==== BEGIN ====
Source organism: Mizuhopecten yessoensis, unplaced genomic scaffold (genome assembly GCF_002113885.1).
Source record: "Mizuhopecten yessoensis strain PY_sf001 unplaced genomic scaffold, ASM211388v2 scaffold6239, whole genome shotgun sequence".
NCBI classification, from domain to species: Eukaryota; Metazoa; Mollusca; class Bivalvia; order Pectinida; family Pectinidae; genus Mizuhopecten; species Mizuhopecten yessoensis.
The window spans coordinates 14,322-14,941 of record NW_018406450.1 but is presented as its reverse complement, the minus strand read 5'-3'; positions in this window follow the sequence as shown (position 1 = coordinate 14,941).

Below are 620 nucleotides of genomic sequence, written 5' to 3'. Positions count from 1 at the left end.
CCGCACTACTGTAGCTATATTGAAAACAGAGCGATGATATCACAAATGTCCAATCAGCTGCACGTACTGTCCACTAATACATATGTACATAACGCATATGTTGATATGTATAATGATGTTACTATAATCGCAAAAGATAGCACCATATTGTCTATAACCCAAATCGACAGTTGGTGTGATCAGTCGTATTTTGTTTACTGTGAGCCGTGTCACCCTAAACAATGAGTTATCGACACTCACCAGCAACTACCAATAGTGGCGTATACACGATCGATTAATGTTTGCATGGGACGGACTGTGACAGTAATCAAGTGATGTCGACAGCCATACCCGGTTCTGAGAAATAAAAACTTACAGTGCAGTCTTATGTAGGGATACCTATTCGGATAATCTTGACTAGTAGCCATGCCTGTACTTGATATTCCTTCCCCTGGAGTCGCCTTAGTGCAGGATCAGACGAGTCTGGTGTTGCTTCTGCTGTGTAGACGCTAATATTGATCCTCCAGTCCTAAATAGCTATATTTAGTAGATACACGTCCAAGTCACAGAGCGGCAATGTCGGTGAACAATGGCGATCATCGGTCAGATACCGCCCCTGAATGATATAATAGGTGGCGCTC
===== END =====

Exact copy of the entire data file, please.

Source organism: Mizuhopecten yessoensis, unplaced genomic scaffold (genome assembly GCF_002113885.1).
Source record: "Mizuhopecten yessoensis strain PY_sf001 unplaced genomic scaffold, ASM211388v2 scaffold6239, whole genome shotgun sequence".
NCBI classification, from domain to species: Eukaryota; Metazoa; Mollusca; class Bivalvia; order Pectinida; family Pectinidae; genus Mizuhopecten; species Mizuhopecten yessoensis.
The window spans coordinates 14,322-14,941 of record NW_018406450.1 but is presented as its reverse complement, the minus strand read 5'-3'; positions in this window follow the sequence as shown (position 1 = coordinate 14,941).

Below are 620 nucleotides of genomic sequence, written 5' to 3'. Positions count from 1 at the left end.
CCGCACTACTGTAGCTATATTGAAAACAGAGCGATGATATCACAAATGTCCAATCAGCTGCACGTACTGTCCACTAATACATATGTACATAACGCATATGTTGATATGTATAATGATGTTACTATAATCGCAAAAGATAGCACCATATTGTCTATAACCCAAATCGACAGTTGGTGTGATCAGTCGTATTTTGTTTACTGTGAGCCGTGTCACCCTAAACAATGAGTTATCGACACTCACCAGCAACTACCAATAGTGGCGTATACACGATCGATTAATGTTTGCATGGGACGGACTGTGACAGTAATCAAGTGATGTCGACAGCCATACCCGGTTCTGAGAAATAAAAACTTACAGTGCAGTCTTATGTAGGGATACCTATTCGGATAATCTTGACTAGTAGCCATGCCTGTACTTGATATTCCTTCCCCTGGAGTCGCCTTAGTGCAGGATCAGACGAGTCTGGTGTTGCTTCTGCTGTGTAGACGCTAATATTGATCCTCCAGTCCTAAATAGCTATATTTAGTAGATACACGTCCAAGTCACAGAGCGGCAATGTCGGTGAACAATGGCGATCATCGGTCAGATACCGCCCCTGAATGATATAATAGGTGGCGCTC